The undermining of the contributions made by institutes of technology to society and to the economy was blamed for yesterday’s strike by 4,000 lecturers and researchers.

The 14 ITs were picketed by members of the Teachers’ Union of Ireland (TUI), following a ballot in December backing the industrial action.

TUI president Gerry Quinn said the move was not taken lightly, but several years of budgetary cuts meant students had larger class sizes, and reduced access to labs, equipment, libraries and tutorials.

“Despite the ongoing rhetoric about economic recovery, lecturers and students continue to suffer the damage that austerity cuts have wreaked on the education system,” he said.

“Institutes of technology have made an enormous contribution to the country’s social, economic and cultural development.

“However, this success is being consistently, and dangerously, undermined by short-sighted, and anti-educational, austerity cuts,” Mr Quinn said.

He said student numbers in the sector had risen by 21,411, or almost one-third, between 2008 and 2015. But, in the same period, funding fell by €190m (35%), and 535, or 9.5%, of lecturing positions had been lost, resulting in unsustainable workloads for lecturers and severe damage to staff morale.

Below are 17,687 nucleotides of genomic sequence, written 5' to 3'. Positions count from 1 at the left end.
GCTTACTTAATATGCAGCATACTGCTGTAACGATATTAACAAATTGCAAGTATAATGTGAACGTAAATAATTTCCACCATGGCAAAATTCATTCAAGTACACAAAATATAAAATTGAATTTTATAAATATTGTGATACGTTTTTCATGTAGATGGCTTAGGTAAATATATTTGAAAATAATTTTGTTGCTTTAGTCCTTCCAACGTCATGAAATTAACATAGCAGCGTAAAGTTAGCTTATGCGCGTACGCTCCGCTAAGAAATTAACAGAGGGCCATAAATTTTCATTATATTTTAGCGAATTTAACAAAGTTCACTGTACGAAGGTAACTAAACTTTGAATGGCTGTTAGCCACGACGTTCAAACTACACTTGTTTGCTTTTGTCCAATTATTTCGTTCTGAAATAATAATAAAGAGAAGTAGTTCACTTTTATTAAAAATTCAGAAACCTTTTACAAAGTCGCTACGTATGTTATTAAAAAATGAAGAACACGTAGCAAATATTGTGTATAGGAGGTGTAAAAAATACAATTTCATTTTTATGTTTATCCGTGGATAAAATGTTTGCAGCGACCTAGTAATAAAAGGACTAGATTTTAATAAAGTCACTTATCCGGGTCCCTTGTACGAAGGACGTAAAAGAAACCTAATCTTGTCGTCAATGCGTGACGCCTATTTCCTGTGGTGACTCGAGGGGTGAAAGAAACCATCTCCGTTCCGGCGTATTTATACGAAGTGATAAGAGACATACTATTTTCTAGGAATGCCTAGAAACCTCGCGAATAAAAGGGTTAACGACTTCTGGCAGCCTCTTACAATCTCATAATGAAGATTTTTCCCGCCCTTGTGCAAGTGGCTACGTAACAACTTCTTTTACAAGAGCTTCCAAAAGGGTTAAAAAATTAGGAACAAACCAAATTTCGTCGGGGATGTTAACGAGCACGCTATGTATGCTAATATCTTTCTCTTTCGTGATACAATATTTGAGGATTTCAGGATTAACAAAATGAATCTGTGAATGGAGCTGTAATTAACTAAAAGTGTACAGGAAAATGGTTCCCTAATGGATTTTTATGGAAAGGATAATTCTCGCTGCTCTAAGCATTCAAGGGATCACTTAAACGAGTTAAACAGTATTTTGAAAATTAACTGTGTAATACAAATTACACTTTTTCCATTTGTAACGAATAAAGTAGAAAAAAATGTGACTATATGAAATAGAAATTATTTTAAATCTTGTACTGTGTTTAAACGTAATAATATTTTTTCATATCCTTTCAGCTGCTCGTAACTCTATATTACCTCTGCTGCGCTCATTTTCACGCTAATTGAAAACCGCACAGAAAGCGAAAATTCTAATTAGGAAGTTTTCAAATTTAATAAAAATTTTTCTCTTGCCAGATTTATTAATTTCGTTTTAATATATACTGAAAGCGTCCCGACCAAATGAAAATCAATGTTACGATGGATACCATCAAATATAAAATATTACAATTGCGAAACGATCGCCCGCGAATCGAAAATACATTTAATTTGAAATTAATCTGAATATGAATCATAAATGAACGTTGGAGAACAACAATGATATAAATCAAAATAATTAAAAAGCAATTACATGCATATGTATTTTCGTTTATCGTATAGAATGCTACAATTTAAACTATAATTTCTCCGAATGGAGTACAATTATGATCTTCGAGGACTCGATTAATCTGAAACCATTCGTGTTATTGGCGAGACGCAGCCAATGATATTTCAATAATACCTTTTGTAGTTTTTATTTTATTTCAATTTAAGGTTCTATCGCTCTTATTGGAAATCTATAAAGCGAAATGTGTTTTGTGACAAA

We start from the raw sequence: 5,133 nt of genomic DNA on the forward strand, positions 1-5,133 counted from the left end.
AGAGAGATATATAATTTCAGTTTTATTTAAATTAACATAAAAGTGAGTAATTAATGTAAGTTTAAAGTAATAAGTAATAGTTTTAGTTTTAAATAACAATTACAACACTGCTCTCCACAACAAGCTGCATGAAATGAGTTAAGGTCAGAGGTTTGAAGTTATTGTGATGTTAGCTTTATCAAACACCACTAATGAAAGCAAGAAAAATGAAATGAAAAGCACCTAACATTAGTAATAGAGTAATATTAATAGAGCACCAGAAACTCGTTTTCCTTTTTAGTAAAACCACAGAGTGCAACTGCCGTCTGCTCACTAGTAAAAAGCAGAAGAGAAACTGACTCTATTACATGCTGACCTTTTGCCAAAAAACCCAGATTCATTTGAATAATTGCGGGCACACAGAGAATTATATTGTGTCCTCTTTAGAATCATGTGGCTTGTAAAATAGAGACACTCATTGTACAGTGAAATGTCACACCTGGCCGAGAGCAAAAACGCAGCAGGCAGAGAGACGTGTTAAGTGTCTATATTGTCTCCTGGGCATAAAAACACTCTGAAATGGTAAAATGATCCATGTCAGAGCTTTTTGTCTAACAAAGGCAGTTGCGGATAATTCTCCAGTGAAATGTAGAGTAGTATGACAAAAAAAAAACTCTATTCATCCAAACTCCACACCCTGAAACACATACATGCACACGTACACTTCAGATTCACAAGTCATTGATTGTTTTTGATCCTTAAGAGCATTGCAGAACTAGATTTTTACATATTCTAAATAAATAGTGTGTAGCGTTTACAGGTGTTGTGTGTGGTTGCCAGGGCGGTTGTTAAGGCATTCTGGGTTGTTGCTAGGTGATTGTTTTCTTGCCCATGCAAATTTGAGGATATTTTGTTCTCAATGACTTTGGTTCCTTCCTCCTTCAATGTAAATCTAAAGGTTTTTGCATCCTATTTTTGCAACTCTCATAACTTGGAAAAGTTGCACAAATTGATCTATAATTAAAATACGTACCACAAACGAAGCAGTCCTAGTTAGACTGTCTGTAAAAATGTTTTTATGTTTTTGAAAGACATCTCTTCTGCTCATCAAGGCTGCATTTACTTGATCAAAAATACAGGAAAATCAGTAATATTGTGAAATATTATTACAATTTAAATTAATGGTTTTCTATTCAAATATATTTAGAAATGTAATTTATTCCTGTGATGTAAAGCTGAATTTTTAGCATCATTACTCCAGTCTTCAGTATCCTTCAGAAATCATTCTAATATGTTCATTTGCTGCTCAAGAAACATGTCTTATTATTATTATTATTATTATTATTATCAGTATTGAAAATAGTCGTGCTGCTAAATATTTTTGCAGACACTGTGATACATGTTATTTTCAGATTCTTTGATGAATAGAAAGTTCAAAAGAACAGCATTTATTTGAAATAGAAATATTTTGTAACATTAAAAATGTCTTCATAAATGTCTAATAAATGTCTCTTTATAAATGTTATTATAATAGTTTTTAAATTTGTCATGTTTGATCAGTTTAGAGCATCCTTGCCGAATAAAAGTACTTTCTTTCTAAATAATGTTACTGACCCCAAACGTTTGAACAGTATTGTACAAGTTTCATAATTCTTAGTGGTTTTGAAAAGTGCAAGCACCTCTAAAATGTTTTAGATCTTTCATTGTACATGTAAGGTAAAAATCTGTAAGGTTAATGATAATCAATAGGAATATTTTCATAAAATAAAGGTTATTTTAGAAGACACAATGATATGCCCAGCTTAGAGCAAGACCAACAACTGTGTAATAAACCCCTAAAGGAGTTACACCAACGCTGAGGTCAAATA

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In response to the union’s call for meaningful engagement on the issues, the Department of Education said it had been in regular contact with the TUI and continued to be available to engage with the union.

“It is regrettable that the TUI has decided to engage in this industrial action, which will be disruptive for some 80,000 institute-of-technology students,” a spokesperson said. “Nearly €1bn was provided in direct funding for current and capital purposes in higher education institutions in 2015, plus a further €400m in student support,” she said.

She said an expert group considering funding arrangements for higher education, to achieve a sustainable funding system, was in the final stages of its deliberations and its report is expected to be submitted soon.

Mr Quinn said low hours and insecure employment meant a sizeable proportion of academic staff suffered income poverty.

The Department said an independent expert report on part-time lecturing in third-level was being finalised, under a commitment of the Haddington Road Agreement.

Sinn Féin education spokesperson, Jonathan O’Brien, backed the union’s call for meaningful negotiation on the issues by the Department of Education.

He said Education Minister Jan O’Sullivan had rushed through a complex bill, to establish technological universities, since Christmas, but it was more about rationalisation and cutbacks than providing decent educational standards for students.


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